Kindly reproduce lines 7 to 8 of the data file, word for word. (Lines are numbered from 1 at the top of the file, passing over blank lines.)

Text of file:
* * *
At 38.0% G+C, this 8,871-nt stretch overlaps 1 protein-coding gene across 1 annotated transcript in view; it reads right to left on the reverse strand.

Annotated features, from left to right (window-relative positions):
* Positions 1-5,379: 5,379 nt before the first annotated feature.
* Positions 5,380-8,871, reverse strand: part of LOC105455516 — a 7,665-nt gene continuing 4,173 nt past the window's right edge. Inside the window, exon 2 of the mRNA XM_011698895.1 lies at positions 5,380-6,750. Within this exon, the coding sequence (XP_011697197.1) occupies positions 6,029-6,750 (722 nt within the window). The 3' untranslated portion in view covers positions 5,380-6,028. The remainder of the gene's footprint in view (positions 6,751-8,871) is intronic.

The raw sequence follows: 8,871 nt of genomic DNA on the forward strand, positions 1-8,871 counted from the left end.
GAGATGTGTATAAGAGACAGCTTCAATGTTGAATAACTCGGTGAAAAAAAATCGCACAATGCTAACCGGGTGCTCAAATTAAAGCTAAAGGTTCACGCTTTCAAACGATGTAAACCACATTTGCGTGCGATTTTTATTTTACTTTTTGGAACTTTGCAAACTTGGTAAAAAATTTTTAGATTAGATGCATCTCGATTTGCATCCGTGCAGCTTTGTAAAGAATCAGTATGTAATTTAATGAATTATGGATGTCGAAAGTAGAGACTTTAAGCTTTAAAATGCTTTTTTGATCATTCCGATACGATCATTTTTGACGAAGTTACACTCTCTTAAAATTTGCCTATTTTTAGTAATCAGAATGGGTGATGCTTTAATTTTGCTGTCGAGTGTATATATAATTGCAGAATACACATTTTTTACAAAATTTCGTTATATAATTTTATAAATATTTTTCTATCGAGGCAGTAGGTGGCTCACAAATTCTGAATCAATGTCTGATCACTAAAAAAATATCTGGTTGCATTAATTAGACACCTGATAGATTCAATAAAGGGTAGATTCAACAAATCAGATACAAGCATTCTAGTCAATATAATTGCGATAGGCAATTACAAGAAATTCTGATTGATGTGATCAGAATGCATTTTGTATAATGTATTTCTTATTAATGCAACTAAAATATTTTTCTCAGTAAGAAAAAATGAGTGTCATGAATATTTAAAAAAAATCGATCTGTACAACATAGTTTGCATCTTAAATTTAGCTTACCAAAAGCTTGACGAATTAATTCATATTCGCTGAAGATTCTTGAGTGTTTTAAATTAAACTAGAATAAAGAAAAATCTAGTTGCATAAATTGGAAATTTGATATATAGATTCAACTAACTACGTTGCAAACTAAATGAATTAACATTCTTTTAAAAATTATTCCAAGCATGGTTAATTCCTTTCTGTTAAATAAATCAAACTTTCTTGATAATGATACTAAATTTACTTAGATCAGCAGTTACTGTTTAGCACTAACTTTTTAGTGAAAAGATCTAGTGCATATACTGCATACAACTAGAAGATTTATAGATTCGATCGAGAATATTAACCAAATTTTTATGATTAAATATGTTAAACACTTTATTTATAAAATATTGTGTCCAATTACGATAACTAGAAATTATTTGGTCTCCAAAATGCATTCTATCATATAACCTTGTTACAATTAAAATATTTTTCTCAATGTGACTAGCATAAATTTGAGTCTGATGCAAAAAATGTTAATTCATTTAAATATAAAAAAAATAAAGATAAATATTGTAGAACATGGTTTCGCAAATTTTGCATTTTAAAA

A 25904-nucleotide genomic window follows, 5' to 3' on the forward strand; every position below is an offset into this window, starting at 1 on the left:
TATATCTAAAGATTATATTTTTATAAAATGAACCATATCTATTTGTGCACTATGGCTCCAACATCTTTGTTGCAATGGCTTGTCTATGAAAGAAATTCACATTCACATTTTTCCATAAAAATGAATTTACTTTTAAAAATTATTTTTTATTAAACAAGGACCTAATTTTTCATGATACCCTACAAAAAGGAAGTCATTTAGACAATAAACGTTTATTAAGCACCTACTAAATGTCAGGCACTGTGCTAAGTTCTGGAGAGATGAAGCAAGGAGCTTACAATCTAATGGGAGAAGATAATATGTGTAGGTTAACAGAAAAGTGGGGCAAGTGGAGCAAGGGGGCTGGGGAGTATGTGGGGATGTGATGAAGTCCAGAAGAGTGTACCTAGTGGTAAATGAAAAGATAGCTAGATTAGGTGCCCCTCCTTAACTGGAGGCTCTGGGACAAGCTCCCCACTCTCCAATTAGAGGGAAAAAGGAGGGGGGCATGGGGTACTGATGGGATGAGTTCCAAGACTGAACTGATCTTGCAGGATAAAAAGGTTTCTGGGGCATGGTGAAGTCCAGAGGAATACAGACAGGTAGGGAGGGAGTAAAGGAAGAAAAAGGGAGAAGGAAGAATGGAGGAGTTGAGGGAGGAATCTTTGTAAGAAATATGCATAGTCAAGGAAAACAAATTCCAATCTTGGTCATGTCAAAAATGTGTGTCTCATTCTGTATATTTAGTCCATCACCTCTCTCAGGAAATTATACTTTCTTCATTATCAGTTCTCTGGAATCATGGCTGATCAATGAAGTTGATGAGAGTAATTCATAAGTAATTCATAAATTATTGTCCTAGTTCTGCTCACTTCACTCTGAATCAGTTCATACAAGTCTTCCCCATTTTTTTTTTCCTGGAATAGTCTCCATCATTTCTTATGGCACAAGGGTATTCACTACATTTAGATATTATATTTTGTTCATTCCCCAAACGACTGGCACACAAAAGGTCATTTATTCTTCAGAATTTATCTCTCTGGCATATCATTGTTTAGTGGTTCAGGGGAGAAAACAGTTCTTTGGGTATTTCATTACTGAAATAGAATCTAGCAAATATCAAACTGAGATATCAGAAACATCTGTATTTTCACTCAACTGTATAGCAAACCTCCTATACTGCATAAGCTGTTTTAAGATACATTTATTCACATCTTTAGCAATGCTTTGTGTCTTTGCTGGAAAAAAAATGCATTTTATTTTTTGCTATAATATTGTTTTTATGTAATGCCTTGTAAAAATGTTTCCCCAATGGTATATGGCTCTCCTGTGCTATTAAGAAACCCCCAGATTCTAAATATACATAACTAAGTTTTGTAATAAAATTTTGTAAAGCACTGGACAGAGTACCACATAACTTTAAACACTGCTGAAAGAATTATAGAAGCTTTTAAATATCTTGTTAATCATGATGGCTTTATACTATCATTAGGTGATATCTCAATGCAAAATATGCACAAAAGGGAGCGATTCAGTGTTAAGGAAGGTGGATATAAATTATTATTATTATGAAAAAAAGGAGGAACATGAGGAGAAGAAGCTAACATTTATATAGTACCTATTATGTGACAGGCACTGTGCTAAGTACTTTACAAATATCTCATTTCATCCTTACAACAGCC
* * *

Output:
A 25904-nucleotide genomic window follows, 5' to 3' on the forward strand; every position below is an offset into this window, starting at 1 on the left:
TATATCTAAAGATTATATTTTTATAAAATGAACCATATCTATTTGTGCACTATGGCTCCAACATCTTTGTTGCAATGGCTTGTCTATGAAAGAAATTCACATTCACATTTTTCCATAAAAATGAATTTACTTTTAAAAATTATTTTTTATTAAACAAGGACCTAATTTTTCATGATACCCTACAAAAAGGAAGTCATTTAGACAATAAACGTTTATTAAGCACCTACTAAATGTCAGGCACTGTGCTAAGTTCTGGAGAGATGAAGCAAGGAGCTTACAATCTAATGGGAGAAGATAATATGTGTAGGTTAACAGAAAAGTGGGGCAAGTGGAGCAAGGGGGCTGGGGAGTATGTGGGGATGTGATGAAGTCCAGAAGAGTGTACCTAGTGGTAAATGAAAAGATAGCTAGATTAGGTGCCCCTCCTTAACTGGAGGCTCTGGGACAAGCTCCCCACTCTCCAATTAGAGGGAAAAAGGAGGGGGGCATGGGGTACTGATGGGATGAGTTCCAAGACTGAACTGATCTTGCAGGATAAAAAGGTTTCTGGGGCATGGTGAAGTCCAGAGGAATACAGACAGGTAGGGAGGGAGTAAAGGAAGAAAAAGGGAGAAGGAAGAATGGAGGAGTTGAGGGAGGAATCTTTGTAAGAAATATGCATAGTCAAGGAAAACAAATTCCAATCTTGGTCATGTCAAAAATGTGTGTCTCATTCTGTATATTTAGTCCATCACCTCTCTCAGGAAATTATACTTTCTTCATTATCAGTTCTCTGGAATCATGGCTGATCAATGAAGTTGATGAGAGTAATTCATAAGTAATTCATAAATTATTGTCCTAGTTCTGCTCACTTCACTCTGAATCAGTTCATACAAGTCTTCCCCATTTTTTTTTTCCTGGAATAGTCTCCATCATTTCTTATGGCACAAGGGTATTCACTACATTTAGATATTATATTTTGTTCATTCCCCAAACGACTGGCACACAAAAGGTCATTTATTCTTCAGAATTTATCTCTCTGGCATATCATTGTTTAGTGGTTCAGGGGAGAAAACAGTTCTTTGGGTATTTCATTACTGAAATAGAATCTAGCAAATATCAAACTGAGATATCAGAAACATCTGTATTTTCACTCAACTGTATAGCAAACCTCCTATACTGCATAAGCTGTTTTAAGATACATTTATTCACATCTTTAGCAATGCTTTGTGTCTTTGCTGGAAAAAAAATGCATTTTATTTTTTGCTATAATATTGTTTTTATGTAATGCCTTGTAAAAATGTTTCCCCAATGGTATATGGCTCTCCTGTGCTATTAAGAAACCCCCAGATTCTAAATATACATAACTAAGTTTTGTAATAAAATTTTGTAAAGCACTGGACAGAGTACCACATAACTTTAAACACTGCTGAAAGAATTATAGAAGCTTTTAAATATCTTGTTAATCATGATGGCTTTATACTATCATTAGGTGATATCTCAATGCAAAATATGCACAAAAGGGAGCGATTCAGTGTTAAGGAAGGTGGATATAAATTATTATTATTATGAAAAAAAGGAGGAACATGAGGAGAAGAAGCTAACATTTATATAGTACCTATTATGTGACAGGCACTGTGCTAAGTACTTTACAAATATCTCATTTCATCCTTACAACAGCC